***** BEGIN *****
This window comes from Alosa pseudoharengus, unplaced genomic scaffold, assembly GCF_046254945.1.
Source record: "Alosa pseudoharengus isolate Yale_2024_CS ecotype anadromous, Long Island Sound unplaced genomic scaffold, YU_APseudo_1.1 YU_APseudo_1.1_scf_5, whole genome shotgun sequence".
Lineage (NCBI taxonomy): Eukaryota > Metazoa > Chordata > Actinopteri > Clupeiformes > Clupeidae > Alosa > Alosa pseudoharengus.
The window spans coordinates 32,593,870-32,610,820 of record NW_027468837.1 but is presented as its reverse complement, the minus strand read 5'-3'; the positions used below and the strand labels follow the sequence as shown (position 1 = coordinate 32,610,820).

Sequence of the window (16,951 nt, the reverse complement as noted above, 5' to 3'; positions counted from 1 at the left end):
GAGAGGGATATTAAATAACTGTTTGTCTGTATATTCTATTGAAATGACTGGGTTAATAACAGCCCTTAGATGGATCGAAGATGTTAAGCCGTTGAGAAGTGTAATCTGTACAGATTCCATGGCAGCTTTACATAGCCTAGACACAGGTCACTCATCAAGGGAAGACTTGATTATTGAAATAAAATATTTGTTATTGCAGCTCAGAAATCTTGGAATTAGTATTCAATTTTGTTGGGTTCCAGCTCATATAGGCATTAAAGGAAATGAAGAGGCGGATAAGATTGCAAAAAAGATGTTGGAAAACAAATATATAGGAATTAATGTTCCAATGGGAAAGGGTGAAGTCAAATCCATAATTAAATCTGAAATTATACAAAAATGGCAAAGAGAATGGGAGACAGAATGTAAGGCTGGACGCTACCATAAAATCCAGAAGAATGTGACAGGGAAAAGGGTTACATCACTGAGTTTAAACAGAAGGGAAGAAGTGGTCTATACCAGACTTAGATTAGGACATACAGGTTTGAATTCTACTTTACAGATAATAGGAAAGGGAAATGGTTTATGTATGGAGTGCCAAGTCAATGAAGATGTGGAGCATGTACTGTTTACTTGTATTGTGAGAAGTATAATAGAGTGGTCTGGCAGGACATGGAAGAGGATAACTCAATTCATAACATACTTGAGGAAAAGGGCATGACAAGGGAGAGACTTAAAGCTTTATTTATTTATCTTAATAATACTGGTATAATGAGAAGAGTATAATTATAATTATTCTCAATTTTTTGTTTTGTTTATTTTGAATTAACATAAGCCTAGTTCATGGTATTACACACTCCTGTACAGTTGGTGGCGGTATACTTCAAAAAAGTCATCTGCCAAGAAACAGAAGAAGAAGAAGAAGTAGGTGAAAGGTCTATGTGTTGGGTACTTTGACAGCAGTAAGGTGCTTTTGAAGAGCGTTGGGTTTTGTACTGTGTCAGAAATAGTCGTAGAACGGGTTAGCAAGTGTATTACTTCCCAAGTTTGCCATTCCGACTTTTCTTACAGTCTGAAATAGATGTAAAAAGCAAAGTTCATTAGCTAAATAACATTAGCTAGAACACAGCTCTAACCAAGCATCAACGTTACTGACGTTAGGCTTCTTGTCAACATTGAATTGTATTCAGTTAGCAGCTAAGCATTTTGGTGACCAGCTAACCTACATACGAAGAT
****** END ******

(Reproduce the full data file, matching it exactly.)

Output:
This window comes from Alosa pseudoharengus, unplaced genomic scaffold, assembly GCF_046254945.1.
Source record: "Alosa pseudoharengus isolate Yale_2024_CS ecotype anadromous, Long Island Sound unplaced genomic scaffold, YU_APseudo_1.1 YU_APseudo_1.1_scf_5, whole genome shotgun sequence".
Lineage (NCBI taxonomy): Eukaryota > Metazoa > Chordata > Actinopteri > Clupeiformes > Clupeidae > Alosa > Alosa pseudoharengus.
The window spans coordinates 32,593,870-32,610,820 of record NW_027468837.1 but is presented as its reverse complement, the minus strand read 5'-3'; the positions used below and the strand labels follow the sequence as shown (position 1 = coordinate 32,610,820).

Sequence of the window (16,951 nt, the reverse complement as noted above, 5' to 3'; positions counted from 1 at the left end):
GAGAGGGATATTAAATAACTGTTTGTCTGTATATTCTATTGAAATGACTGGGTTAATAACAGCCCTTAGATGGATCGAAGATGTTAAGCCGTTGAGAAGTGTAATCTGTACAGATTCCATGGCAGCTTTACATAGCCTAGACACAGGTCACTCATCAAGGGAAGACTTGATTATTGAAATAAAATATTTGTTATTGCAGCTCAGAAATCTTGGAATTAGTATTCAATTTTGTTGGGTTCCAGCTCATATAGGCATTAAAGGAAATGAAGAGGCGGATAAGATTGCAAAAAAGATGTTGGAAAACAAATATATAGGAATTAATGTTCCAATGGGAAAGGGTGAAGTCAAATCCATAATTAAATCTGAAATTATACAAAAATGGCAAAGAGAATGGGAGACAGAATGTAAGGCTGGACGCTACCATAAAATCCAGAAGAATGTGACAGGGAAAAGGGTTACATCACTGAGTTTAAACAGAAGGGAAGAAGTGGTCTATACCAGACTTAGATTAGGACATACAGGTTTGAATTCTACTTTACAGATAATAGGAAAGGGAAATGGTTTATGTATGGAGTGCCAAGTCAATGAAGATGTGGAGCATGTACTGTTTACTTGTATTGTGAGAAGTATAATAGAGTGGTCTGGCAGGACATGGAAGAGGATAACTCAATTCATAACATACTTGAGGAAAAGGGCATGACAAGGGAGAGACTTAAAGCTTTATTTATTTATCTTAATAATACTGGTATAATGAGAAGAGTATAATTATAATTATTCTCAATTTTTTGTTTTGTTTATTTTGAATTAACATAAGCCTAGTTCATGGTATTACACACTCCTGTACAGTTGGTGGCGGTATACTTCAAAAAAGTCATCTGCCAAGAAACAGAAGAAGAAGAAGAAGTAGGTGAAAGGTCTATGTGTTGGGTACTTTGACAGCAGTAAGGTGCTTTTGAAGAGCGTTGGGTTTTGTACTGTGTCAGAAATAGTCGTAGAACGGGTTAGCAAGTGTATTACTTCCCAAGTTTGCCATTCCGACTTTTCTTACAGTCTGAAATAGATGTAAAAAGCAAAGTTCATTAGCTAAATAACATTAGCTAGAACACAGCTCTAACCAAGCATCAACGTTACTGACGTTAGGCTTCTTGTCAACATTGAATTGTATTCAGTTAGCAGCTAAGCATTTTGGTGACCAGCTAACCTACATACGAAGAT